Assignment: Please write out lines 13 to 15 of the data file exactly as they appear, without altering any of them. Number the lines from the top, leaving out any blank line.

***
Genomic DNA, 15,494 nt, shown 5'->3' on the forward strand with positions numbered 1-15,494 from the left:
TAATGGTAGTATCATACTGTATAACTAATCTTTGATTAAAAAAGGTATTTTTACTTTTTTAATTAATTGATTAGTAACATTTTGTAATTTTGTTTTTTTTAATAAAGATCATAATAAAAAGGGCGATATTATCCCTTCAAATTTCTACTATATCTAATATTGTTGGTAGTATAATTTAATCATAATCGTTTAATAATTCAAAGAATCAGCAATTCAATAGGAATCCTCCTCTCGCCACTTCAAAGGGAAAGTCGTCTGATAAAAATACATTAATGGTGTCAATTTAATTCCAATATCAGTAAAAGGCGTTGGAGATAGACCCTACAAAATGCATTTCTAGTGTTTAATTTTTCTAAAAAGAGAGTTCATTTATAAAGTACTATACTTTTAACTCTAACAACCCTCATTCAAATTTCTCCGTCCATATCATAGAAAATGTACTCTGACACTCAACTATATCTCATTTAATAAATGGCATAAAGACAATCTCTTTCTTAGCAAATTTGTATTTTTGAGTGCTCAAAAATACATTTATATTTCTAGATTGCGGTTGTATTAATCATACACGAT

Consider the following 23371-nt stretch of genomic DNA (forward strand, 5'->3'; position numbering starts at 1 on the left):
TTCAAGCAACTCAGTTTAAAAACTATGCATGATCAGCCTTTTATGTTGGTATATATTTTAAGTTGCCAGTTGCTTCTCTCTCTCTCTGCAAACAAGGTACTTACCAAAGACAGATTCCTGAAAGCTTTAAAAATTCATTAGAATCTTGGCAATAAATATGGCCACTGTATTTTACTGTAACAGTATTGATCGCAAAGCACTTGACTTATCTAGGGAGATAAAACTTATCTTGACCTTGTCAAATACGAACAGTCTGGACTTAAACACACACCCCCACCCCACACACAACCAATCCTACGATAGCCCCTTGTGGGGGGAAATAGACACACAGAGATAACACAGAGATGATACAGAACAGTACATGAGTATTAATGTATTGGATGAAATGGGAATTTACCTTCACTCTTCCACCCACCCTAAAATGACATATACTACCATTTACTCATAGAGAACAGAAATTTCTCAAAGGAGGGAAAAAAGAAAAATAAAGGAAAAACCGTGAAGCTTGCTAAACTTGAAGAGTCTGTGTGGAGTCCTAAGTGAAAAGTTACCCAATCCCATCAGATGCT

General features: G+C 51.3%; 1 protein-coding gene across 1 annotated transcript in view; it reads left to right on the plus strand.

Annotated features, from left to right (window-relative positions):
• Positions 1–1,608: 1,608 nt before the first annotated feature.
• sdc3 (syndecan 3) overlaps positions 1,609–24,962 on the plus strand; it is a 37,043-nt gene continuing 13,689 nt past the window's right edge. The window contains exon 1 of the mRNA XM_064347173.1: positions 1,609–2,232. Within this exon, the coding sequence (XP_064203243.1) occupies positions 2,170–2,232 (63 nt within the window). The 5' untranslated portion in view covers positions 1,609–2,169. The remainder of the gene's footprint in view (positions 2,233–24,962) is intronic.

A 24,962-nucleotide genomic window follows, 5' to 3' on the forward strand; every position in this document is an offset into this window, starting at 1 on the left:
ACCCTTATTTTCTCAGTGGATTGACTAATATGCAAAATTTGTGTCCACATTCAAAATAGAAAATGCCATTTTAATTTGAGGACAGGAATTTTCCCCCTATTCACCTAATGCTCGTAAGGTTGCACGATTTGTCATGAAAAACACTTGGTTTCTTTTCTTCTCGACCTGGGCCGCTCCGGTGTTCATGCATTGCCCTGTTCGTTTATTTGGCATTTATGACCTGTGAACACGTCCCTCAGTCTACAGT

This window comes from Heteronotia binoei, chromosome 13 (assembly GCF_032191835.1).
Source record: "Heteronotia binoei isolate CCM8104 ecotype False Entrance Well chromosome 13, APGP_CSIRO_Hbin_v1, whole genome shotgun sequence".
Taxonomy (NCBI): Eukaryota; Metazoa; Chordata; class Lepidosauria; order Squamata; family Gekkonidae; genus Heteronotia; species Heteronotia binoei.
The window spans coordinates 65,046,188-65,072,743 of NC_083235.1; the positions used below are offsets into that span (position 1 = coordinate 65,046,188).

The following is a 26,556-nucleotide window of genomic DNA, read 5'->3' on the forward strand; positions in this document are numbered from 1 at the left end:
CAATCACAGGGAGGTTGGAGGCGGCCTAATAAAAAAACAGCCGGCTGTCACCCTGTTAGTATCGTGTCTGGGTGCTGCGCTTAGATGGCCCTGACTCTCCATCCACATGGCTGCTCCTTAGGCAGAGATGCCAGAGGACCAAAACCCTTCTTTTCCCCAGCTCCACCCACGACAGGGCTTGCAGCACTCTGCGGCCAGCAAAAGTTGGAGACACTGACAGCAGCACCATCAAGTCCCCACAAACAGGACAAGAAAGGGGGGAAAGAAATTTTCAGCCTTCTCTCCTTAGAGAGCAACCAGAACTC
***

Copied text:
Taxonomy (NCBI): Eukaryota; Metazoa; Chordata; class Lepidosauria; order Squamata; family Gekkonidae; genus Heteronotia; species Heteronotia binoei.
The window spans coordinates 65,046,188-65,072,743 of NC_083235.1; the positions used below are offsets into that span (position 1 = coordinate 65,046,188).

The following is a 26,556-nucleotide window of genomic DNA, read 5'->3' on the forward strand; positions in this document are numbered from 1 at the left end: